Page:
Spiritual Soul Quest

Wed. April 19, 2006
Categories: Dreams, Papers

Thirty years ago I used to run the track at the high school football field and one day I was thinking about Jesus. Running wasn’t easy. I didn’t particularly enjoy it.  Maybe it was the clear blue sky along with deep breathing that elevated my thoughts because suddenly in my mind’s eye I saw a blue-bodied figure playing a flute. The idea occurred that I should follow the song being played on the flute, pacing my stride and my breath with the rhythm.  He was beautiful!  I had never imagined anything like this, nor heard of it.   Six years later I was at a Vedanta Center bookstore in the mountains of Montecito, California.  A friend suggested I might learn to meditate properly. I spied the blue-bodied flute player on the cover of a beautiful book surrounded by women who danced around him, entranced. I asked the nun to tell me who it represented.  She said Lord Krsna was the cowherder who stole the hearts of the Gopi women (away from their husbands). I bought the book. I felt Lord Krnsa was to the Hindu what Jesus was to me, and I felt that I was a Gopi. I imagined dancing before the blue-bodied Lord Krsna and sensed the strange paradox between feeling sexual and spiritual at the same time. I had moments where I felt that if there were a spirit of god, this spirit accepted my totality as a human being. I could praise this spirit with my body, please this spirit with graceful motion and surrender to romantic passion as an act of worship.  While daydreaming of love and self-abandonment as I danced before Krsna, I learned about Ramakrsna and Sarada Devi, turn of the century saints of India.  Ramakrsna surrendered to the feminine archetype of Kali as a goddess and experienced bliss.  He initiated his child-bride into spiritual practices and called her Holy Mother.  I never imagined them physically engaging in intercourse because they were “holy” people.  I sat in meditation before photographs of the male and female representations of the divine, yet the father and mother aspects were separate and I felt I had to pick one or the other to love most. The duality filled my mind and heart with conflict.

My practice of yoga over the years has informed my understanding of duality.  I am aware of the opposite sensations in my body:  cold and heat, strength and weakness, light and dark, and the actions of opposing muscles as well as tension and relaxation.  I have been working with my body for years to balance these opposites through physical exercises called asanas along with breath work.  The breath work helped particularly with balancing emotions.  My sympathies were with Marx, as well as Freud, because I understood life as conflict and struggle.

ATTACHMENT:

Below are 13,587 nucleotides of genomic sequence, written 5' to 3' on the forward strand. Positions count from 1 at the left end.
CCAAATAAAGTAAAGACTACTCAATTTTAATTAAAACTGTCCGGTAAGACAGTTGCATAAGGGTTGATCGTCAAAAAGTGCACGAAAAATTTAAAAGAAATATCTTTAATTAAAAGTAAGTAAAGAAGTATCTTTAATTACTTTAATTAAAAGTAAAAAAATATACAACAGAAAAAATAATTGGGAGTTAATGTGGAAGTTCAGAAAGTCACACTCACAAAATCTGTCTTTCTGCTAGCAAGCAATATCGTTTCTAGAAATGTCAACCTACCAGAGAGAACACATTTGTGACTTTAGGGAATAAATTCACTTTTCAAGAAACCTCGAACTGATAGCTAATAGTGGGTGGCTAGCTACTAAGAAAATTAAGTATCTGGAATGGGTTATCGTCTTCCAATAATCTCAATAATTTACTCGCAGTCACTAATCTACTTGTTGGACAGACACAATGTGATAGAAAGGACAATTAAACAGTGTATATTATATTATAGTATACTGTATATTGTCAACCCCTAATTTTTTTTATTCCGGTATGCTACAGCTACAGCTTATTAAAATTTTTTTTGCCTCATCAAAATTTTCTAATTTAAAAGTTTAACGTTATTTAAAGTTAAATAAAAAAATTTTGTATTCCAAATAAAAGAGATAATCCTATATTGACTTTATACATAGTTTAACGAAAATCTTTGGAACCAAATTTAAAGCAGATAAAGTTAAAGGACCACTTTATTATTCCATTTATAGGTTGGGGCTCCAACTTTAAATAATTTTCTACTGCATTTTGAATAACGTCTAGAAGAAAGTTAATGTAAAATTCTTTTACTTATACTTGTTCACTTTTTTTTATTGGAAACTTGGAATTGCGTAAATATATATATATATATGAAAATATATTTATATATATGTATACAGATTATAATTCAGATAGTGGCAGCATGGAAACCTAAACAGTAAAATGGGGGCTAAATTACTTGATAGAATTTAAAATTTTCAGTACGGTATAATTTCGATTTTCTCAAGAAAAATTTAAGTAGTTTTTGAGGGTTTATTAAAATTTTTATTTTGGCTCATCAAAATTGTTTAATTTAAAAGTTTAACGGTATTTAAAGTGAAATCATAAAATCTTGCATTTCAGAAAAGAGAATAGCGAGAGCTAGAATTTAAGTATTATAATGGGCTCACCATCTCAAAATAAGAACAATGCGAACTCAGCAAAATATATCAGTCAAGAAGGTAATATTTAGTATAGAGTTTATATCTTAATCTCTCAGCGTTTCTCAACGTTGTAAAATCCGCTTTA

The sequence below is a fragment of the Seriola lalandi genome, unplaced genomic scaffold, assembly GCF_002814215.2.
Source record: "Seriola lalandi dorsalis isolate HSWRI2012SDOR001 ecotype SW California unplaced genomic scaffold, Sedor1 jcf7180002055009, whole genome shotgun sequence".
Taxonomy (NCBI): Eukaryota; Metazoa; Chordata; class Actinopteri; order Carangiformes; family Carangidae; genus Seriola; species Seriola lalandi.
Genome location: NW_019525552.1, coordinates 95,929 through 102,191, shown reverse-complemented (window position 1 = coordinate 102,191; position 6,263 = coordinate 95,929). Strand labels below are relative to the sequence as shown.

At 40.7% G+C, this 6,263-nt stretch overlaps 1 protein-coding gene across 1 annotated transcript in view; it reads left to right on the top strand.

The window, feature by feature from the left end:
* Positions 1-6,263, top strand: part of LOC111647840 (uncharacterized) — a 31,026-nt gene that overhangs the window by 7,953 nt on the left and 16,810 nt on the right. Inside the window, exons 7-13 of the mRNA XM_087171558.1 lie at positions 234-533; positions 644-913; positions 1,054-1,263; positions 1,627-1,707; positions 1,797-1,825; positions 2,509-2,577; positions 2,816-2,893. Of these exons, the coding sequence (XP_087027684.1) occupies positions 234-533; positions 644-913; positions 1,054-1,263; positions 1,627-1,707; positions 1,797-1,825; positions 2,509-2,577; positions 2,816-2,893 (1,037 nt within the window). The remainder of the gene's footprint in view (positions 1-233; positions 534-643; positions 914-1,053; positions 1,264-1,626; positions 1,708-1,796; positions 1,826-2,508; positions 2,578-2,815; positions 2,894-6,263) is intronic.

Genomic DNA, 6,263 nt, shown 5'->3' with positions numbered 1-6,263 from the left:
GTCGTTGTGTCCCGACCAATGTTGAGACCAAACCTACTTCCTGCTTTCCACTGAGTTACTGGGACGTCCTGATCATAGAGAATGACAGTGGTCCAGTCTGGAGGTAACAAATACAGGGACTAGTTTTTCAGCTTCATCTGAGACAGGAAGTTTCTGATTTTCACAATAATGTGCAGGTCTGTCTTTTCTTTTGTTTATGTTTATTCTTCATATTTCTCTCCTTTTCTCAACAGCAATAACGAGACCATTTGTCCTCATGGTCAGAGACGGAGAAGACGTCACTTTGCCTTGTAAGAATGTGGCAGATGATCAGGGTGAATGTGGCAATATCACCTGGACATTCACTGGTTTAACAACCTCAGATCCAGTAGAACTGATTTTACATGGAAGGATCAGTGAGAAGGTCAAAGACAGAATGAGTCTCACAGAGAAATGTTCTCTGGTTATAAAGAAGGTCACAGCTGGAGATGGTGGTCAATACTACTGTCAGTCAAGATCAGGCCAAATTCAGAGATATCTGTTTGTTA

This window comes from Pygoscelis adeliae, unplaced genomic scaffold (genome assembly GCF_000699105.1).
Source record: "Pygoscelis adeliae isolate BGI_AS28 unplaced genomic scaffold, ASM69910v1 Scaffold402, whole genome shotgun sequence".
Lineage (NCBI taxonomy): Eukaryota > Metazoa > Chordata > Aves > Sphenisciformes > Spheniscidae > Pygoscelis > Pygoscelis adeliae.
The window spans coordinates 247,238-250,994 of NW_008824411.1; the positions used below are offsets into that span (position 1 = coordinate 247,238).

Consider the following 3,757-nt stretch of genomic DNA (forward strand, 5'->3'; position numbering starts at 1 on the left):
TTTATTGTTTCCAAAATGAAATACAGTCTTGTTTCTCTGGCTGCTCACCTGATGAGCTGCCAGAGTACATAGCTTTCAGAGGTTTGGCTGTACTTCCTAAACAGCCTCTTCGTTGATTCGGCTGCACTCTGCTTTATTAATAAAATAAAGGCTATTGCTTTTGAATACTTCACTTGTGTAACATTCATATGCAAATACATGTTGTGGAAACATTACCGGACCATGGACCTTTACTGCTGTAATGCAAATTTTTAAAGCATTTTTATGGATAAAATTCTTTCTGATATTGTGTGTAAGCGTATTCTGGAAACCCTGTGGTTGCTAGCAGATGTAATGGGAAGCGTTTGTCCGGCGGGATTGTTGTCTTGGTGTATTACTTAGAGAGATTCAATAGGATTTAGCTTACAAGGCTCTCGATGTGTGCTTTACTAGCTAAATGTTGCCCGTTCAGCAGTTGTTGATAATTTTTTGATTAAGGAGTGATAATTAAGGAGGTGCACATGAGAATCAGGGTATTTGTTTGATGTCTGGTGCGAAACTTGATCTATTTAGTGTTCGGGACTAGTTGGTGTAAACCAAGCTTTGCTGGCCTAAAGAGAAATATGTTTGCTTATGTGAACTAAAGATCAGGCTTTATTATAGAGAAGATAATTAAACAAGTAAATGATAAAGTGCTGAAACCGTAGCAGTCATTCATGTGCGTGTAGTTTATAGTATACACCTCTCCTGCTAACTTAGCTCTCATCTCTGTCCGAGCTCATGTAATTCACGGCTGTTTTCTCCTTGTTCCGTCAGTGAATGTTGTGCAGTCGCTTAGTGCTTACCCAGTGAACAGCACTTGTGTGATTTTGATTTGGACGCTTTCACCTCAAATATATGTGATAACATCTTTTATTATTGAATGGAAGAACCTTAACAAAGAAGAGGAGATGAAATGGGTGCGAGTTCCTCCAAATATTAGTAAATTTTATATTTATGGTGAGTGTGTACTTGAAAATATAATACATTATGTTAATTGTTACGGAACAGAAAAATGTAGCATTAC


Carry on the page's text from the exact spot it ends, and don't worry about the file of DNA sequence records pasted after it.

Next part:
During this period I learned a technique that claimed to resolve conflict. I used it to deal with my emotional problems. I was taught to work at the level of my beliefs, first labeling my beliefs as only opinions and then consciously reversing my belief (opinion) to experience both sides of an issue.  As much as possible I tried to “feel into” these opposing beliefs to discover my experience of them as I amplified my sensations around the belief. I tried to be as non-symbolic and non-intellectual as possible. It was simply a visceral experience without words. Then I let go of my opinions and redefined my experiences of persons, objects, feelings or ideas by accepting them just as they appeared to be, surrendering all judgment by choosing to create no responses to the phenomenon until I felt peaceful.  I began to be conscious of how to counteract all sorts of conflicting experiences by feeling fully what is, and then consciously trying to feel the opposite of what is while expanding these opposing feelings until they eventually merged and I experienced release of the tension of opposition.  I don’t think this was repression, but it was not expression either.  I disassociated myself consciously from my beliefs in order to discreate them, in other words, to remove energy from them.